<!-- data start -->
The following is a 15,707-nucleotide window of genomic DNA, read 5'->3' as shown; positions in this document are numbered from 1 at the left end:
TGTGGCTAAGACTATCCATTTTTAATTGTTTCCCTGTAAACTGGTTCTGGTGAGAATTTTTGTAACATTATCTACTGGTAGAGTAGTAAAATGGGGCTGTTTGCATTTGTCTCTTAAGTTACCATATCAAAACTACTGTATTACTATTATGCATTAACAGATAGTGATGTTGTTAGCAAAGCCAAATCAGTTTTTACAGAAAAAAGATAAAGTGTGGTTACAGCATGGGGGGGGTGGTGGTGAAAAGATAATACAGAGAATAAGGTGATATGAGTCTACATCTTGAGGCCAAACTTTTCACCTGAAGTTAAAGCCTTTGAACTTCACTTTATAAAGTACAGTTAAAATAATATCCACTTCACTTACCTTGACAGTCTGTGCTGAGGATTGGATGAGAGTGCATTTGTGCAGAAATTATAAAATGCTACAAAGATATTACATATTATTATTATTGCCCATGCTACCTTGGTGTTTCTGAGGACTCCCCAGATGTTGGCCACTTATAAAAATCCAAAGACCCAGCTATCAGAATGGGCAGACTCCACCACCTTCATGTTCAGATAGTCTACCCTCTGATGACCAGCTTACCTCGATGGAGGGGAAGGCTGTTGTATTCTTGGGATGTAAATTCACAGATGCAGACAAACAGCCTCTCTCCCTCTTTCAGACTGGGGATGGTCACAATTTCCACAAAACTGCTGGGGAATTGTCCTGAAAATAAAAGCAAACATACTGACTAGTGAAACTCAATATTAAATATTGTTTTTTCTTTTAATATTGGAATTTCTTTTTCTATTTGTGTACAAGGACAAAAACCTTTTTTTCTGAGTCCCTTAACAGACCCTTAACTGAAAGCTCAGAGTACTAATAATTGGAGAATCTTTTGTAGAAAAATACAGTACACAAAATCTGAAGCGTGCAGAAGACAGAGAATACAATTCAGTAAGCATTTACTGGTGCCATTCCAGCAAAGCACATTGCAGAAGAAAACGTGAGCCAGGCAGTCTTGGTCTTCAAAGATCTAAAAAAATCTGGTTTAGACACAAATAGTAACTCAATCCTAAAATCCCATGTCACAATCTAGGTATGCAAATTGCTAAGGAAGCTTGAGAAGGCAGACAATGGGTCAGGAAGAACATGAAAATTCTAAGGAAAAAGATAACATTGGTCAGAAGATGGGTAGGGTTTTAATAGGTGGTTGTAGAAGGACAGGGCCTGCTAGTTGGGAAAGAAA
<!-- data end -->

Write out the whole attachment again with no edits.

The following is a 15,707-nucleotide window of genomic DNA, read 5'->3' as shown; positions in this document are numbered from 1 at the left end:
TGTGGCTAAGACTATCCATTTTTAATTGTTTCCCTGTAAACTGGTTCTGGTGAGAATTTTTGTAACATTATCTACTGGTAGAGTAGTAAAATGGGGCTGTTTGCATTTGTCTCTTAAGTTACCATATCAAAACTACTGTATTACTATTATGCATTAACAGATAGTGATGTTGTTAGCAAAGCCAAATCAGTTTTTACAGAAAAAAGATAAAGTGTGGTTACAGCATGGGGGGGGTGGTGGTGAAAAGATAATACAGAGAATAAGGTGATATGAGTCTACATCTTGAGGCCAAACTTTTCACCTGAAGTTAAAGCCTTTGAACTTCACTTTATAAAGTACAGTTAAAATAATATCCACTTCACTTACCTTGACAGTCTGTGCTGAGGATTGGATGAGAGTGCATTTGTGCAGAAATTATAAAATGCTACAAAGATATTACATATTATTATTATTGCCCATGCTACCTTGGTGTTTCTGAGGACTCCCCAGATGTTGGCCACTTATAAAAATCCAAAGACCCAGCTATCAGAATGGGCAGACTCCACCACCTTCATGTTCAGATAGTCTACCCTCTGATGACCAGCTTACCTCGATGGAGGGGAAGGCTGTTGTATTCTTGGGATGTAAATTCACAGATGCAGACAAACAGCCTCTCTCCCTCTTTCAGACTGGGGATGGTCACAATTTCCACAAAACTGCTGGGGAATTGTCCTGAAAATAAAAGCAAACATACTGACTAGTGAAACTCAATATTAAATATTGTTTTTTCTTTTAATATTGGAATTTCTTTTTCTATTTGTGTACAAGGACAAAAACCTTTTTTTCTGAGTCCCTTAACAGACCCTTAACTGAAAGCTCAGAGTACTAATAATTGGAGAATCTTTTGTAGAAAAATACAGTACACAAAATCTGAAGCGTGCAGAAGACAGAGAATACAATTCAGTAAGCATTTACTGGTGCCATTCCAGCAAAGCACATTGCAGAAGAAAACGTGAGCCAGGCAGTCTTGGTCTTCAAAGATCTAAAAAAATCTGGTTTAGACACAAATAGTAACTCAATCCTAAAATCCCATGTCACAATCTAGGTATGCAAATTGCTAAGGAAGCTTGAGAAGGCAGACAATGGGTCAGGAAGAACATGAAAATTCTAAGGAAAAAGATAACATTGGTCAGAAGATGGGTAGGGTTTTAATAGGTGGTTGTAGAAGGACAGGGCCTGCTAGTTGGGAAAGAAA